Marcus Brutus, The Most Noble Roman In Shakespeare's Play Julius Caesar

785 words - 3 pages

Being ethical, patriotic, reasonable, and showing selflessness are just a few characteristics of a noble man. After the death of respected Julius Caesar, the speedy fight for power exposed the veracious side of Roman figures. William Shakespeare, in his play Julius Caesar, examines the struggles for the title of the noblest Roman between ethical Marcus Brutus and other power thirsty Romans to reveal the most honorable man.
Marcus Brutus shows qualities of a noble roman through patriotism. He makes many tough decisions that result in questioning his character, but the actions he takes are for the betterment and out of the love for Rome. After the assassination of Caesar, Brutus orders: “And let us bathe our hands in Caesar’s blood / Up to the elbows, and besmear our swords: / Then we walk forth, even to the market-place, / And waving our red weapons o’er our heads, / Let’s all cry, ‘Peace, freedom, and liberty!’ (III.i.106-110).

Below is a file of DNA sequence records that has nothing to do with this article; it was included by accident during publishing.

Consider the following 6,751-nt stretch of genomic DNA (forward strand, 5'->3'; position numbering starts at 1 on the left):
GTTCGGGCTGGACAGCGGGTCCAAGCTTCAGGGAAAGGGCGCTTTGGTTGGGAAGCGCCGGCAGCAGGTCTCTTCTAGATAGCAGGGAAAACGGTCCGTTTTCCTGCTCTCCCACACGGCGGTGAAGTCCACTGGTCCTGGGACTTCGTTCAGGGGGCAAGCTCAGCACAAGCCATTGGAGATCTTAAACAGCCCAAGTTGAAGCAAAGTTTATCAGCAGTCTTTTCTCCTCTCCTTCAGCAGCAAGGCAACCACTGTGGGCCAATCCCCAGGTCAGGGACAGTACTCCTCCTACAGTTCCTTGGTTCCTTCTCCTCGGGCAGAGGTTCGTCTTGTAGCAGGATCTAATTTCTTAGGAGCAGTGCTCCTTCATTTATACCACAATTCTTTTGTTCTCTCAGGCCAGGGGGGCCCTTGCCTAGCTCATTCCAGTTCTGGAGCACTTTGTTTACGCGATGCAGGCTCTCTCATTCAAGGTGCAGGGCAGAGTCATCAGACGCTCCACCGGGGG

These lines show Brutus’ patriotism because he wants to go to the market place yelling “Peace, freedom, and liberty!” showing Romans that killing Caesar was not for power but for the betterment of Rome. After Marcus Brutus’ death Antony addressed his true feelings. Over Brutus’ dead body he said: “All the conspirators save only he / Did that they did in envy of great Caesar; / He only, in a general honest thought / And common good to all, made one of them” (V.v.69-72)
Antony realized that Brutus did not murder Caesar out of desire but only because it was out of adore for Rome. Brutus believed that Caesar was ambitious and not a good king for Rome. Along with patriotism Brutus shows high moral standards as another noble characteristic.
Brutus portrays ethical standards as another honorable and noble act. After Caesars assassination, the tension unfolds and individual values and morals are exposed. Brutus can be summarized as a welcoming and loving person. Although he’s classified as a conspirator against Caesar, he tried to not scare Romans and Antony. After killing Caesar, Brutus attempts to explain and make peace with Antony by saying:
“Our hearts you see not; they are pitiful;
And pity to the general wrong of Rome-
As fire drives out fire, so pity pity-
Hath done this deed on Caesar. For your part,
To you our swords...

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